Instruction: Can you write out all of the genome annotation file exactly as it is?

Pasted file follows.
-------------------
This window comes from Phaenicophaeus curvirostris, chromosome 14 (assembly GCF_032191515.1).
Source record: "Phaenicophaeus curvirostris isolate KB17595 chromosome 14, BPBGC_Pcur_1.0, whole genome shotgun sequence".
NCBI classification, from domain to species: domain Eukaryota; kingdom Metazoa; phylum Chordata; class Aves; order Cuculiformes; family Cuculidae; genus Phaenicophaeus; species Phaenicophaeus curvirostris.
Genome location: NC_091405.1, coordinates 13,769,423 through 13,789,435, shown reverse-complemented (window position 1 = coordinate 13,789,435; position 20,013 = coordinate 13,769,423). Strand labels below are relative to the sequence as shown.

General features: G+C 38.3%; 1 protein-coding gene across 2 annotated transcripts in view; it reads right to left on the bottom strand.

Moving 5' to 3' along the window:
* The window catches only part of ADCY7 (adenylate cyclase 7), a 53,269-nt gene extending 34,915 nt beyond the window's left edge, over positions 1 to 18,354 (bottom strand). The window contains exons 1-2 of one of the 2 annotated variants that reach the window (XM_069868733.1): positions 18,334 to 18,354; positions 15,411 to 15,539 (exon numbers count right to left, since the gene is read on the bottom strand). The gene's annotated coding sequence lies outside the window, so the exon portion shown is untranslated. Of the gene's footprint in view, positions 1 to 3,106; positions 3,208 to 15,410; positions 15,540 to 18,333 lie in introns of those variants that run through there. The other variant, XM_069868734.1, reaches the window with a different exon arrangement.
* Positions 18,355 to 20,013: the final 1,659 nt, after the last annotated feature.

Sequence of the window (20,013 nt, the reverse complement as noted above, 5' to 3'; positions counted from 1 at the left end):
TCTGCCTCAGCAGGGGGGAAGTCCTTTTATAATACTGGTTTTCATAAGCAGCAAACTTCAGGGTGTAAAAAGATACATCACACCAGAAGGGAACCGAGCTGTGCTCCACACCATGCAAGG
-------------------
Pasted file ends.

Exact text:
This window comes from Phaenicophaeus curvirostris, chromosome 14 (assembly GCF_032191515.1).
Source record: "Phaenicophaeus curvirostris isolate KB17595 chromosome 14, BPBGC_Pcur_1.0, whole genome shotgun sequence".
NCBI classification, from domain to species: domain Eukaryota; kingdom Metazoa; phylum Chordata; class Aves; order Cuculiformes; family Cuculidae; genus Phaenicophaeus; species Phaenicophaeus curvirostris.
Genome location: NC_091405.1, coordinates 13,769,423 through 13,789,435, shown reverse-complemented (window position 1 = coordinate 13,789,435; position 20,013 = coordinate 13,769,423). Strand labels below are relative to the sequence as shown.

General features: G+C 38.3%; 1 protein-coding gene across 2 annotated transcripts in view; it reads right to left on the bottom strand.

Moving 5' to 3' along the window:
* The window catches only part of ADCY7 (adenylate cyclase 7), a 53,269-nt gene extending 34,915 nt beyond the window's left edge, over positions 1 to 18,354 (bottom strand). The window contains exons 1-2 of one of the 2 annotated variants that reach the window (XM_069868733.1): positions 18,334 to 18,354; positions 15,411 to 15,539 (exon numbers count right to left, since the gene is read on the bottom strand). The gene's annotated coding sequence lies outside the window, so the exon portion shown is untranslated. Of the gene's footprint in view, positions 1 to 3,106; positions 3,208 to 15,410; positions 15,540 to 18,333 lie in introns of those variants that run through there. The other variant, XM_069868734.1, reaches the window with a different exon arrangement.
* Positions 18,355 to 20,013: the final 1,659 nt, after the last annotated feature.

Sequence of the window (20,013 nt, the reverse complement as noted above, 5' to 3'; positions counted from 1 at the left end):
TCTGCCTCAGCAGGGGGGAAGTCCTTTTATAATACTGGTTTTCATAAGCAGCAAACTTCAGGGTGTAAAAAGATACATCACACCAGAAGGGAACCGAGCTGTGCTCCACACCATGCAAGG